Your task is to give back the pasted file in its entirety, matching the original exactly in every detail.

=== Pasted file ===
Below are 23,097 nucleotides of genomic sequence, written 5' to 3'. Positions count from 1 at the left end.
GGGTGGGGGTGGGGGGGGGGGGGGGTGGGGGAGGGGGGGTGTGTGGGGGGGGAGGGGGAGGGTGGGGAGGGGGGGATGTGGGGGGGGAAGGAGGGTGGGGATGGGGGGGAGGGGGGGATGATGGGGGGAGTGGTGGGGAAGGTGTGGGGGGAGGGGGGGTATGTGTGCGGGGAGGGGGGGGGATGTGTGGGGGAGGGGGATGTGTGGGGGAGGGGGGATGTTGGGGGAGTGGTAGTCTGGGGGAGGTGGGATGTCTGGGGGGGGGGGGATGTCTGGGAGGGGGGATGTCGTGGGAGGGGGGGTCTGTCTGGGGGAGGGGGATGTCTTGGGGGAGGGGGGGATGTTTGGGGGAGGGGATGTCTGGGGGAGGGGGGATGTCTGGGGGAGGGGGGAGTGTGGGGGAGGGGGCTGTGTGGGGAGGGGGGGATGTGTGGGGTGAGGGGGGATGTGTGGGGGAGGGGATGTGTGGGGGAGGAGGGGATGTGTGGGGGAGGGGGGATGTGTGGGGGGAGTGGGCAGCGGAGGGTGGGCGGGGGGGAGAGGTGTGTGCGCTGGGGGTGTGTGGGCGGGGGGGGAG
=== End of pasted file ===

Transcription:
Below are 23,097 nucleotides of genomic sequence, written 5' to 3'. Positions count from 1 at the left end.
GGGTGGGGGTGGGGGGGGGGGGGGGTGGGGGAGGGGGGGTGTGTGGGGGGGGAGGGGGAGGGTGGGGAGGGGGGGATGTGGGGGGGGAAGGAGGGTGGGGATGGGGGGGAGGGGGGGATGATGGGGGGAGTGGTGGGGAAGGTGTGGGGGGAGGGGGGGTATGTGTGCGGGGAGGGGGGGGGATGTGTGGGGGAGGGGGATGTGTGGGGGAGGGGGGATGTTGGGGGAGTGGTAGTCTGGGGGAGGTGGGATGTCTGGGGGGGGGGGGATGTCTGGGAGGGGGGATGTCGTGGGAGGGGGGGTCTGTCTGGGGGAGGGGGATGTCTTGGGGGAGGGGGGGATGTTTGGGGGAGGGGATGTCTGGGGGAGGGGGGATGTCTGGGGGAGGGGGGAGTGTGGGGGAGGGGGCTGTGTGGGGAGGGGGGGATGTGTGGGGTGAGGGGGGATGTGTGGGGGAGGGGATGTGTGGGGGAGGAGGGGATGTGTGGGGGAGGGGGGATGTGTGGGGGGAGTGGGCAGCGGAGGGTGGGCGGGGGGGAGAGGTGTGTGCGCTGGGGGTGTGTGGGCGGGGGGGGAG